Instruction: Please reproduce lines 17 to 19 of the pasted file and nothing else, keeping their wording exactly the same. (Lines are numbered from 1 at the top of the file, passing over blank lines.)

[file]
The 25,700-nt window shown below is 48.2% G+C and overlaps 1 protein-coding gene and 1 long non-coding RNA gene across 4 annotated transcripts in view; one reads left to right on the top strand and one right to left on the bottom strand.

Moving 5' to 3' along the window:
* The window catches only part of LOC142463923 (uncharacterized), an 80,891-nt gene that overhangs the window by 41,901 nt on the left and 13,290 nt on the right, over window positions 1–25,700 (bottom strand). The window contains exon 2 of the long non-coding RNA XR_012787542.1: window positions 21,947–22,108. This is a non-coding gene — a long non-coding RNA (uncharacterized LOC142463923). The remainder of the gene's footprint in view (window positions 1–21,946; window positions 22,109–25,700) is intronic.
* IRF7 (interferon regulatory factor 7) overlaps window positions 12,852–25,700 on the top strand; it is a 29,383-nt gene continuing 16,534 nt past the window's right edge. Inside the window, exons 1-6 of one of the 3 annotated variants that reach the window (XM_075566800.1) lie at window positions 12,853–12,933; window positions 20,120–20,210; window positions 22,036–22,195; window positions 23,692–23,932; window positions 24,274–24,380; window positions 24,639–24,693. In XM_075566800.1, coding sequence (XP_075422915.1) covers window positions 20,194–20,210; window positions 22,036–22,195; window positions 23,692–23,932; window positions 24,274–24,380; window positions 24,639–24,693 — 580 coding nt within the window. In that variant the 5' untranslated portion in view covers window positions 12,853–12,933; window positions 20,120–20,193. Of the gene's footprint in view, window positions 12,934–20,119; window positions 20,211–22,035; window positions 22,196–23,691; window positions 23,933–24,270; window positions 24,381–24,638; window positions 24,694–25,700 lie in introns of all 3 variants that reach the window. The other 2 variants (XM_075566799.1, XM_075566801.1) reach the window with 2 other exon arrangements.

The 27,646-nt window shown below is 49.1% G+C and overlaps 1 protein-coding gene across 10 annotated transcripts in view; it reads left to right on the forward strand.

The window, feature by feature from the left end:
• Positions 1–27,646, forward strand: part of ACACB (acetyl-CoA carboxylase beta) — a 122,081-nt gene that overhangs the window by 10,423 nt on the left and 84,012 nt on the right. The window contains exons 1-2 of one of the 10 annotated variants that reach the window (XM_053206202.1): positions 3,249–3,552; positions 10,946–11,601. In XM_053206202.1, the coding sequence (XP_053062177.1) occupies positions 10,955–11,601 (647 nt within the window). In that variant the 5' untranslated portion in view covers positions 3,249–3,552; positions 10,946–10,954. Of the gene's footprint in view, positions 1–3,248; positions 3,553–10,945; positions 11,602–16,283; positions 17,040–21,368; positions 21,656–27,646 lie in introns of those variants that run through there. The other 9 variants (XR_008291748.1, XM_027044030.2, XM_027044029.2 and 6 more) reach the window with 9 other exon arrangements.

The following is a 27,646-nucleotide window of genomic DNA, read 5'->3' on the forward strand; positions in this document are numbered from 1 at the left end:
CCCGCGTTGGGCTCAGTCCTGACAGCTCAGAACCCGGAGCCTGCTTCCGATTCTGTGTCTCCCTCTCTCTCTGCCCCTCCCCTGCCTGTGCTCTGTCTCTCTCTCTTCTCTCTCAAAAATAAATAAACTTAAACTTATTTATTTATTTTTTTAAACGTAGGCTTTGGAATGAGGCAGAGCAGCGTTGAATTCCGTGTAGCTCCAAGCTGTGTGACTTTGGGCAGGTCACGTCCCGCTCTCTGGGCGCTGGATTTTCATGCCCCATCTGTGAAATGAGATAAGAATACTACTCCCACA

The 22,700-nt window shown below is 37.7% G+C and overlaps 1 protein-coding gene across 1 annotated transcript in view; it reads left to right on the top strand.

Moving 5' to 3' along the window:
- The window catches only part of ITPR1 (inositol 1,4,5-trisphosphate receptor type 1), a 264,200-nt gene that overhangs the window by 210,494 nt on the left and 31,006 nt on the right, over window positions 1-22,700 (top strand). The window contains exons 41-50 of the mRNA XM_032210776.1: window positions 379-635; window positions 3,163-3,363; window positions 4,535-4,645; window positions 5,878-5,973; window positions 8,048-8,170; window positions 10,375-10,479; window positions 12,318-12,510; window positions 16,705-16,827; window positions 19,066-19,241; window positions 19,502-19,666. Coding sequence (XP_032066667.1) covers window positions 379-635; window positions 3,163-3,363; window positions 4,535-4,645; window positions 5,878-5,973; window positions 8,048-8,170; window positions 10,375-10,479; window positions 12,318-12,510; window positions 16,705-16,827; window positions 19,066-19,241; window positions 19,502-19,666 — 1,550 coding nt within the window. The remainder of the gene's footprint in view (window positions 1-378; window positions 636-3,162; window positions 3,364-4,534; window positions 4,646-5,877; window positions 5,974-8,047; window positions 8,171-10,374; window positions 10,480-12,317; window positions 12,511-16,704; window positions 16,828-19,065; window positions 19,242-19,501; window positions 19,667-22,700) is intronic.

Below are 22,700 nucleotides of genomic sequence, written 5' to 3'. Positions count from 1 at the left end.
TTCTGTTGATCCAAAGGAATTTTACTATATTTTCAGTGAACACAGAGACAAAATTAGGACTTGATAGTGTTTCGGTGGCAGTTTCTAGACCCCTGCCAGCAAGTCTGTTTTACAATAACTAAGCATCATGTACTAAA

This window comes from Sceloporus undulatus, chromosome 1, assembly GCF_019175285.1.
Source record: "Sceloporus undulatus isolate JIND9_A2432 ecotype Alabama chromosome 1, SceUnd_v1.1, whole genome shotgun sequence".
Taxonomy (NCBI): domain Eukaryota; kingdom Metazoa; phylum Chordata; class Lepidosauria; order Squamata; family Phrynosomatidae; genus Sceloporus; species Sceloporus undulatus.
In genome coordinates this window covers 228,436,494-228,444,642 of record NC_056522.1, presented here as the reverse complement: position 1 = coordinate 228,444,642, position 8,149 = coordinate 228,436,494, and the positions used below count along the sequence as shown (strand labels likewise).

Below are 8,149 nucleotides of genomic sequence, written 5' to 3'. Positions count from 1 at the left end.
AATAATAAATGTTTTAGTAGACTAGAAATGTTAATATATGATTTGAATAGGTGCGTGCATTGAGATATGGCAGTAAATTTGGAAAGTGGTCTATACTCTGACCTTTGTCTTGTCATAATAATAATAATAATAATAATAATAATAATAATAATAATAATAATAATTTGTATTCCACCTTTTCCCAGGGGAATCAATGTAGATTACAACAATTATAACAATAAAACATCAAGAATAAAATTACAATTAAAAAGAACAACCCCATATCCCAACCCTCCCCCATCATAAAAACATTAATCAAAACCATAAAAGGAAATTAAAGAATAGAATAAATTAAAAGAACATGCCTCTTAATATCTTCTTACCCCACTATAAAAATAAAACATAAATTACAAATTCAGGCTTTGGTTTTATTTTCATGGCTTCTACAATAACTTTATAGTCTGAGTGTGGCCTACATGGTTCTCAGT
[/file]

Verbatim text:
Taxonomy (NCBI): domain Eukaryota; kingdom Metazoa; phylum Chordata; class Lepidosauria; order Squamata; family Phrynosomatidae; genus Sceloporus; species Sceloporus undulatus.
In genome coordinates this window covers 228,436,494-228,444,642 of record NC_056522.1, presented here as the reverse complement: position 1 = coordinate 228,444,642, position 8,149 = coordinate 228,436,494, and the positions used below count along the sequence as shown (strand labels likewise).

Below are 8,149 nucleotides of genomic sequence, written 5' to 3'. Positions count from 1 at the left end.